‘What happened here at the Capitol was a complete scandal’
Attorneys for the counterprotesters arrested at 2016’s infamous clash with neo-Nazis at the state capitol will return in February with new calls to dismiss the case after a bizarrely truncated afternoon hearing Thursday in Sacramento Superior Court.
About two dozen demonstrators’ shouts, chants and calls for justice for the three facing assault charges – Berkeley teacher and activist Yvonne Felarca, Michael Williams, 56, and Porfirio Paz, 19, a student from Long Beach – rang outside Sacramento County’s Patino Hall of Justice at the main jail.
But in the end, everyone was left wanting: the rows of demonstrators who filled the courtroom in support of the three protesters arrested during the bloody clash; the defense attorneys who argued their clients are victims of hollow, politically motivated criminal charges; the visibly frustrated county prosecutor; and the Superior Court judge apparently blindsided by a last-minute oral motion by defense attorneys to drop the criminal counts.
Defense attorneys missed a Dec. 12 deadline to file the motion to dismiss in Sacramento Superior Court.
The charges rose out of a joint rally of the Traditionalist Worker Party and Golden State Skinheads at the Capitol in June 2016 that quickly spun out of control with a clash between the neo-Nazis and anti-fascist demonstrators. The brawls that ensued left at least 10 people hurt, including five with stab wounds, and the arrests of Felarca, Paz, Williams, and a suspected neo-Nazi sympathizer, William Scott Planer, 35, whose case continues in the Sacramento courts.
“I hear 80 to 100 cases a day. I don’t even know what this case is about. I need help here and I’m not getting it. From lawyers,” Sacramento Superior Court Judge Jaime Roman told Felarca defense attorney Shanta Driver. “Let’s do this the right way. Give me a date and we’ll do this.”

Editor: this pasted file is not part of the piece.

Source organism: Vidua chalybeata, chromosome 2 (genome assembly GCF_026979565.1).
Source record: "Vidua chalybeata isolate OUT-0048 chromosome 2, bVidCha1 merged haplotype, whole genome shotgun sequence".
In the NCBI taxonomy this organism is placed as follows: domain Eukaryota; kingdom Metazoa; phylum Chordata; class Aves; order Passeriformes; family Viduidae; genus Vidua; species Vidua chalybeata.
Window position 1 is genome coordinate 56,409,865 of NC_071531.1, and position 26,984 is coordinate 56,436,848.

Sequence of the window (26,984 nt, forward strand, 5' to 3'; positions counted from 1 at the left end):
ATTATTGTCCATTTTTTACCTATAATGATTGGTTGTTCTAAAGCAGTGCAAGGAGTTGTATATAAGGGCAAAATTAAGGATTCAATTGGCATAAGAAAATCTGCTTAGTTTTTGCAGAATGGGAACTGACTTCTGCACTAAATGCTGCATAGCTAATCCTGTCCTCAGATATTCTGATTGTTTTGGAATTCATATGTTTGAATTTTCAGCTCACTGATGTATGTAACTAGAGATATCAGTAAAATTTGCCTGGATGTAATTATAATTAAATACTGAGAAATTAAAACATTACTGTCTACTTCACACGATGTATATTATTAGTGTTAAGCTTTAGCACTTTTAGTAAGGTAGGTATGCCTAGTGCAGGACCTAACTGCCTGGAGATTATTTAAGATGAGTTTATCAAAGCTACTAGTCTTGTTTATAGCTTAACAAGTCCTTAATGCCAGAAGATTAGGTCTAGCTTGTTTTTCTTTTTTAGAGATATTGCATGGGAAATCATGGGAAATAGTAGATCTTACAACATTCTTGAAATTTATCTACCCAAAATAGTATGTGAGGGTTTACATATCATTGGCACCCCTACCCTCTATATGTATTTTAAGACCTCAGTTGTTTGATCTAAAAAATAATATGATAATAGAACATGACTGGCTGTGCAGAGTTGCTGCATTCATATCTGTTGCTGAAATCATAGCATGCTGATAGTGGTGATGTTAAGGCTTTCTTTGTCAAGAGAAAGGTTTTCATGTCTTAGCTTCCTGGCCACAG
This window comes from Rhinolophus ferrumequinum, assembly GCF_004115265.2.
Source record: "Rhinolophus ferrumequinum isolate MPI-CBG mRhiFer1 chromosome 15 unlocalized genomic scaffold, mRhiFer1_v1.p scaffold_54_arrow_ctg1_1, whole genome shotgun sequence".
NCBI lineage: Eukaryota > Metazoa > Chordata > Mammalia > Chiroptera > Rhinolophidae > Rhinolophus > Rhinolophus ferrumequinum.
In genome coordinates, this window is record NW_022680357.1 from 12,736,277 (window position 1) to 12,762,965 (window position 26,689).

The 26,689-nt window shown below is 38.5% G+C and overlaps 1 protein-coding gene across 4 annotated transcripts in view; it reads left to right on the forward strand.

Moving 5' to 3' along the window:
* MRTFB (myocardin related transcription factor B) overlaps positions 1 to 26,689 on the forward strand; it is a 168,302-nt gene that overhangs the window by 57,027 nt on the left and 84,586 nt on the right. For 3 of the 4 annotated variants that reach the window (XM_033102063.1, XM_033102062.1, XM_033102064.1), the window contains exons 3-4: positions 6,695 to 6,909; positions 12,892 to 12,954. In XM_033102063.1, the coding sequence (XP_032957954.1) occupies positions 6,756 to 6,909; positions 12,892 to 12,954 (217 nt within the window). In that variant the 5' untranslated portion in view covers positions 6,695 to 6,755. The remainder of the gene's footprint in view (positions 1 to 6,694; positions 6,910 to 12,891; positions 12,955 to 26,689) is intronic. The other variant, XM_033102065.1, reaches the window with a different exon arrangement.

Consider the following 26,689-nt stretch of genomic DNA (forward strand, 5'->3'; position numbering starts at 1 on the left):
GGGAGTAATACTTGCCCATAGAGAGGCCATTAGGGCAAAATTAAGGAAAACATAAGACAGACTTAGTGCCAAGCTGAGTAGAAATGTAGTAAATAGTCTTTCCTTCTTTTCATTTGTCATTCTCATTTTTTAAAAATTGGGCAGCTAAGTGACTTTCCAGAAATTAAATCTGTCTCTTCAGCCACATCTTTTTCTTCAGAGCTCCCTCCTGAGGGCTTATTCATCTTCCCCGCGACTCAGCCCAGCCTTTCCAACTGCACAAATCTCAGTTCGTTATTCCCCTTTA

The defense team of Driver, Mark Reichel and Bay area attorney Ronald Cruz, along with Sacramento County deputy prosecutor Paris Coleman, agreed to a Feb. 9 date to return to Roman’s courtroom – a two-week window for defense to file its dismissal motion. A fourth defense attorney, Linda Parisi, was in trial in another courtroom.
Coleman said he never received a motion to dismiss.
“We’ve given them plenty of time,” Coleman said. “They had plenty of time to file.”
Defense attorneys were expected to file dismissal motions in December but said Thursday that they have yet to receive authenticated police reports or videos of the violent scrum among the hundreds of pages of discovery handed over by prosecutors as they continue to wait for yet more evidence.
A frustrated Coleman, reached on the walk back to the District Attorney’s downtown offices, declined to comment on the case.
Outside the courtroom, attorneys for the counterprotesters showed photos of those they say were stabbed or otherwise attacked by members of the neo-Nazi groups who gathered on the capitol grounds for the rally, calling the charges against their clients “a rush to judgment.”
“People wanted these (counterprotesters) charged, but you have to have evidence to charge,” said Paz’s attorney Reichel. “It should never be that the Nazi party wins the popularity contest on who gets charged.”